For materials stored or operated worldwide, the absolute cold temperature and frequency of the given cold condition is considered when selecting temperatures. If frequency is not considered, there is a risk of creating an unrealistic test condition. Frequency-of-occurrence values are the percent of total hours the given cold temperatures is equaled or exceeded, in the most extreme month and area in the world.
Take, for example the 20% frequency of occurrence of -51 °C. This means, during an average year, it will be -51 °C or lower for 20% of the hours of the most extreme month. A 20% frequency of occurrence is used for most applications with normal development cost considerations. However, to satisfy specific applications or test requirements, other more extreme values may be appropriate.
Table 502.7-I. Summary of Low Temperature Cycle Ranges.
(Storage & Transit)
|Basic Cold (CI)|
Most of Europe: Northern contiguous US; Costal Canada; High-latitude coasts (e.g., southern coast of Alaska);
High elevations in lower latitudes
-21 to -32
(-5 to -25)
-25 to -33
(-13 to -28)
Canada, Alaska (excluding the interior): Greenland (excluding the “cold pole”)
Northern Asia (some areas)
High Elevations (Northern and Southern Hemispheres); Alps; Himalayas; Andres
-37 to -46
(-35 to -50)
-37 to -46
(-35 to -50)
|Severe Cold (C3)||Interior of Alaska; Yukon(Canada); Interior of Northern Canadian Islands; Greenland ice cap; Northern Asia|
What is the Appropriate Duration of Exposure?
The duration of exposure to low temperature may be a factor in material safety, integrity and performance. MIL-STD 810 temperature lists three categories of material to be considered when thinking about duration.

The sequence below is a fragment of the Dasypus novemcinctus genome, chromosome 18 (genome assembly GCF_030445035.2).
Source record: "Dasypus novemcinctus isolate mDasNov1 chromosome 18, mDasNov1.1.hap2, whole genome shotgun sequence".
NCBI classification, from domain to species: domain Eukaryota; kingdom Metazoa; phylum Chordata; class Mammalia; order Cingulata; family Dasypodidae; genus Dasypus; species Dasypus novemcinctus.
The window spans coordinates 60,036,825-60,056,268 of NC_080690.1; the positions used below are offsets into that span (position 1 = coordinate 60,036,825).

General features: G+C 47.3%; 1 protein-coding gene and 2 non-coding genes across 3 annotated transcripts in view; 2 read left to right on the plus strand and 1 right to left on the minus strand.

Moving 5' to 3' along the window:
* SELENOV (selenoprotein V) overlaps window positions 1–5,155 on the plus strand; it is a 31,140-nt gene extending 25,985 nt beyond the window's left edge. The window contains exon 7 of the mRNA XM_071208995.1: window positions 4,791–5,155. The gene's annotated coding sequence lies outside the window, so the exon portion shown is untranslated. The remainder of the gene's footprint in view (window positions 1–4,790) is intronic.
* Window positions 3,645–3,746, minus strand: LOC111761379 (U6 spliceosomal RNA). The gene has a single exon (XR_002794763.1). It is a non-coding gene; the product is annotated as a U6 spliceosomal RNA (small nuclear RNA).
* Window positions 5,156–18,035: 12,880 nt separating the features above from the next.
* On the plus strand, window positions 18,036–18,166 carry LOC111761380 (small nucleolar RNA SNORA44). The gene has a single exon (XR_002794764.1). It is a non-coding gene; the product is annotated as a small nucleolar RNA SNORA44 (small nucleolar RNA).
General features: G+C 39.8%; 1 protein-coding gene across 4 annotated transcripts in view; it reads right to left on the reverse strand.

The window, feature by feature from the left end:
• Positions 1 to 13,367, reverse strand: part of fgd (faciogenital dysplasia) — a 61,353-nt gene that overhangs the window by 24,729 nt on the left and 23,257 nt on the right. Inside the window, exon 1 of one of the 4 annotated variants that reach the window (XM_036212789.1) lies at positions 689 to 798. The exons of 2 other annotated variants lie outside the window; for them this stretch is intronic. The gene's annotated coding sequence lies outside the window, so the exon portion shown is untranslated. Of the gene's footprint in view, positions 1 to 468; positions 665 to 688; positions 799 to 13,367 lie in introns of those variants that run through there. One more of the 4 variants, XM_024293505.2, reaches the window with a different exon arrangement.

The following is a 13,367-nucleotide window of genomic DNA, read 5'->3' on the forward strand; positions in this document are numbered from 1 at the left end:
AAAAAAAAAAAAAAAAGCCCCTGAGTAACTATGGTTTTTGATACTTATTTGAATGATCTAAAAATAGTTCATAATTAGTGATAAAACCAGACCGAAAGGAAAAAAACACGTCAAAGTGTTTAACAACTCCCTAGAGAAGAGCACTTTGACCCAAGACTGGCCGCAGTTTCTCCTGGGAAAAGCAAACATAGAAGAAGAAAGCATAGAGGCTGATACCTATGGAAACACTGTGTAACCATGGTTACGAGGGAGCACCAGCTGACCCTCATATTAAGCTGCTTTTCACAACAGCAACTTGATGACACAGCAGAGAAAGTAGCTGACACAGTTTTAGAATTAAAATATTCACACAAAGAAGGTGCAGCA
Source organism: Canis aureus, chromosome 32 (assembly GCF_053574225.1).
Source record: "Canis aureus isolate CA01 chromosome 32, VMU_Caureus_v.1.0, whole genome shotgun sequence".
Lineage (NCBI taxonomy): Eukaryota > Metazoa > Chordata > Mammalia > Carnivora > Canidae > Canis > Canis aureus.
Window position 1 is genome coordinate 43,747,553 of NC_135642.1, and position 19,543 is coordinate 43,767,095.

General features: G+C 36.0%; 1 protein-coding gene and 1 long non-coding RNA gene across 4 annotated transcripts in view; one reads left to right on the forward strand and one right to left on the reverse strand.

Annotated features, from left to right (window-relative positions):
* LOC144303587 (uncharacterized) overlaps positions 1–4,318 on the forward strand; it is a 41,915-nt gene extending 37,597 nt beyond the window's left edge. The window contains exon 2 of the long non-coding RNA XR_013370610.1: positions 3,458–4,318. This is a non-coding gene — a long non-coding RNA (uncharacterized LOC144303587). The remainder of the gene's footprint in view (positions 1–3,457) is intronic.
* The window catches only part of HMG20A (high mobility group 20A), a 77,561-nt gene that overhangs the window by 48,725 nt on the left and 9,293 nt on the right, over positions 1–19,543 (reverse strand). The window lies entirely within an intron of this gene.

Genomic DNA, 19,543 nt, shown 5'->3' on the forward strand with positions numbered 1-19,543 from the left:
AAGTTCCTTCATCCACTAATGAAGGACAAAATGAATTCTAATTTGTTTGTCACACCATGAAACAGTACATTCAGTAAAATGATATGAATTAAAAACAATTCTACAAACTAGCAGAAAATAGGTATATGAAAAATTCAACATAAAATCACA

The first type of material is Non Hazardous or non-safety-related (non-life-support type) material. Most material in this category will not experience deterioration following temperature stabilization at low temperatures. Rubber and plastics are possible exceptions to this. Following temperature stabilization, use a storage period of four hours for this material if no other value is available.
The second type of material is explosives, munitions, rubber and plastics, etc. These items may continue to deteriorate following temperature stabilization. Consequently, it is necessary to test them at low temperatures for long periods of time. Use a minimum storage period of 72 hours following temperature stabilization of the test item.
The third type of material is restrained glass; glass-type products that are mounted or restrained in specific positions may experience static fatigue. A more extended period of low temperature may be required to induce this phenomenon. In some cases, glass will only reveal static fatigue to low temperature after previously being subjected to other environments. Use a minimum storage period of 24 hours following temperature stabilization of the test item.
Where is the Best Low Temperature Lab for MIL-STD-810 Temperature Testing?
Keystone Compliance has been recognized as one of the best low temperature laboratories in the country. Our experts understand the requirement of MIL-810H temperature testing. Contact us to learn why so many manufacturers rely on Keystone Compliance’s testing services to meet their compliance testing needs.
There have been several versions of low temperature testing procedures in MIL-STD-810 low temperature testing. Below is a list of each version and the appropriate method number:
- MIL-STD-810A Test Method 502.1 Low Temperature Testing
- MIL-STD-810B Test Method 502 Low Temperature Testing
- MIL-STD-810C Test Method 502.1 Low Temperature Testing
- MIL-STD-810D Test Method 502.2 Low Temperature Testing
- MIL-STD-810E Test Method 502.3 Low Temperature Testing
- MIL-STD-810F Test Method 502.4 Low Temperature Testing
- MIL-STD-810G Test Method 502.5 Low Temperature Testing
- MIL-STD-810H Test Method 502.7 Low Temperature Testing